They did it by hiring folks they thought could do the job and seeing they could trust them gave them larger and larger authority. Today they have operations in most of the US, Central America, South America, Europe, Middle East, and Russia. I personally know almost all of the guys running large parts of the Corporation, they all started in the their shop, from engineers, machinists, and grinders..

tim 

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#20
John Rao Wrote:It is precisely in discussing the individual's salvation through membership in a jointly supernatural and natural Christ and Mystical Body that we enter into the realm of social theory.

This is a good point that is often ignored. The Church as an organic union of supernatural and natural elements already tells us something about society in general, and as the ultimate society the Church serves as a metric by which other societies can be judged. I don't see why we must base our social thought on the purely secular assumptions of various political ideologies.


(10-09-2012, 07:58 AM)PeterII Wrote:
Cambrensis Wrote:He's talking about the diffusion of power through a variety of autonomous institutions for the benefit of individuals.  Totalitarianism is the concentration of power in the state for the benefit of the state.

In the passage you quoted, Rao says, "[non-governmental social institutions] were involved in the enterprise of chaining the individual's destructive tendencies"

And this is the difference:  Those non governmental institutions came about voluntarily through the actions of individuals bettering themselves, not destroying themselves.  It's subsidiarity rather than top down economic planning.  Yet Rao condemns libertarianism in the name of "authority" despite the fact that it is the libertarians who create the foundation for non governmental social institutions.  He puts the cart before the horse.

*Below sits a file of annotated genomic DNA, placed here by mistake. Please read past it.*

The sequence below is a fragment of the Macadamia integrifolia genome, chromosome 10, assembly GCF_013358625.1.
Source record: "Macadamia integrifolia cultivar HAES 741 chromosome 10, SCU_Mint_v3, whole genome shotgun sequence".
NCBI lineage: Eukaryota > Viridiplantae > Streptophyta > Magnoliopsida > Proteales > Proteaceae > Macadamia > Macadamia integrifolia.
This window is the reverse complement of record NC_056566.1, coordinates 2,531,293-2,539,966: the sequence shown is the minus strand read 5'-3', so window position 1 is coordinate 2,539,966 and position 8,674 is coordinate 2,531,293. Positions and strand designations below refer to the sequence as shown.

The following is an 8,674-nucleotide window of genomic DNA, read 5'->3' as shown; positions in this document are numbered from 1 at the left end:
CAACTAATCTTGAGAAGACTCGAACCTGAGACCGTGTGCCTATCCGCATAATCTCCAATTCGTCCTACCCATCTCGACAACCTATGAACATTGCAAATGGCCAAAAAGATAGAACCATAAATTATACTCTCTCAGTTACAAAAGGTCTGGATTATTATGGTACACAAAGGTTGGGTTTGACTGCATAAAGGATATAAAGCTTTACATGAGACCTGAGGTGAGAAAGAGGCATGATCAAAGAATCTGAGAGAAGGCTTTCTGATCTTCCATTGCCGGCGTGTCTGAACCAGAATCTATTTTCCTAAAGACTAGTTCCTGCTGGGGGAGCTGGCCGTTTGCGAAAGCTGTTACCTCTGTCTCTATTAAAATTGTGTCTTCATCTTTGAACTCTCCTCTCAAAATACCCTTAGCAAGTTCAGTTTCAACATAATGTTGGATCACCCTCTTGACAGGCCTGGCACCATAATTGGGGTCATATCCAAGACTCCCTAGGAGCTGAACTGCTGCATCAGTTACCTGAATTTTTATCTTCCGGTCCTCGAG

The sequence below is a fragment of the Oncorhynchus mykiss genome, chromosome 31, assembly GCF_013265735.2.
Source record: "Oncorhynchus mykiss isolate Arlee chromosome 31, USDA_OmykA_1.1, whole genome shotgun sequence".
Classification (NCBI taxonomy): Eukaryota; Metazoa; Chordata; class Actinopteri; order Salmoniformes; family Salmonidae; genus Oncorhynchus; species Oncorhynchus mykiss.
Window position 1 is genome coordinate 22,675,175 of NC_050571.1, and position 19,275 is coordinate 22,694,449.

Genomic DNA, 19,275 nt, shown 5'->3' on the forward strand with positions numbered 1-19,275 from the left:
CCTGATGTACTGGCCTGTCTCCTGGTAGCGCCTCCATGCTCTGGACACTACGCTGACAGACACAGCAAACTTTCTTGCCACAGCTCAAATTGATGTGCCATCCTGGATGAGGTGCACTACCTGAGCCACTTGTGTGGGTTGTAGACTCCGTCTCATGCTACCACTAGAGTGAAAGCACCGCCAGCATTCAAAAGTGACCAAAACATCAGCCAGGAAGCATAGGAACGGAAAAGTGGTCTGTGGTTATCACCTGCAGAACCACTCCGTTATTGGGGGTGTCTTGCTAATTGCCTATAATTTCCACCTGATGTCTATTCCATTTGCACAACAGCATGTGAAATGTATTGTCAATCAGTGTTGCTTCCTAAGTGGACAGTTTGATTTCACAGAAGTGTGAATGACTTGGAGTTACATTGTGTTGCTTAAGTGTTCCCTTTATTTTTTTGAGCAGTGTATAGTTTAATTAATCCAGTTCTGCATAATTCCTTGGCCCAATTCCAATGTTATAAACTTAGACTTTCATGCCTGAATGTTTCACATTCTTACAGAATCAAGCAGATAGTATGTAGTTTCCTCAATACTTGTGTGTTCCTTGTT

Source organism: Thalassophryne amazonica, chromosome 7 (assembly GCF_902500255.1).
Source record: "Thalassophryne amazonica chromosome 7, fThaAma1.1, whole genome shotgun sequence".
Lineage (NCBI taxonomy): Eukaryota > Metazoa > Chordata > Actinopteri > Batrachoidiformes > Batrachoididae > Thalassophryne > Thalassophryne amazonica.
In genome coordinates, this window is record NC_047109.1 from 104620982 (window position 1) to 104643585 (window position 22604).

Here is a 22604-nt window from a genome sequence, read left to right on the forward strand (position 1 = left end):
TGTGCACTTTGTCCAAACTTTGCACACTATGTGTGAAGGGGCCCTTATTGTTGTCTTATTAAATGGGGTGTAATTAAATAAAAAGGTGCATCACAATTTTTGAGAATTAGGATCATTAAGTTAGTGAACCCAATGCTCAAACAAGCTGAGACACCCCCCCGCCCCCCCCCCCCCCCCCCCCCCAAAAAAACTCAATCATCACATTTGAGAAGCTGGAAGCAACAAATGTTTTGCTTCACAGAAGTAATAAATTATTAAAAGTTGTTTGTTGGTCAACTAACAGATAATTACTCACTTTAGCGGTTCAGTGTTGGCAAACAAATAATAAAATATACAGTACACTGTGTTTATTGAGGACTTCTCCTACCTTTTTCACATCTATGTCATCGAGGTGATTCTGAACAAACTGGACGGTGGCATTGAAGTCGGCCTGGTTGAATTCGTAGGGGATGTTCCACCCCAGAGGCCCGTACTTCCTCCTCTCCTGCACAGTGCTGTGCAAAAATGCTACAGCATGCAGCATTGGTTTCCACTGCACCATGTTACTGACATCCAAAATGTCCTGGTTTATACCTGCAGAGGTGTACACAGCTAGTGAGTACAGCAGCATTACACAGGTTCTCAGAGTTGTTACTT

When have libertarians ever created social institutions? If anything, they destroy them. The fact that one is born into a particular family, town, class, or church restricts individual freedom, after all, and we all need to be rugged individualists. The trouble with liberals is that they have things exactly backwards. They believe that the "individual" is naturally free and that he gives up some of his freedom for the sake of safety and convenience. In reality, however, liberty is the product of a well-ordered society. The individual, and even the idea of the individual is the creation of a particular society, cannot be said to be free when he is all alone out in the "state of nature." Rather, the individual person, who always finds himself already within a particular social context that he did not choose, can be free only in a complex and balanced society in which he is protected and given purpose by multiple organic social institutions and authorities. The sort of simplified social space created by liberals who wanted to ensure the free working out of market logic actually destroys any sort of meaningful liberty because it creates a society in which the individual is left undefended from the depredations of both the market and the state.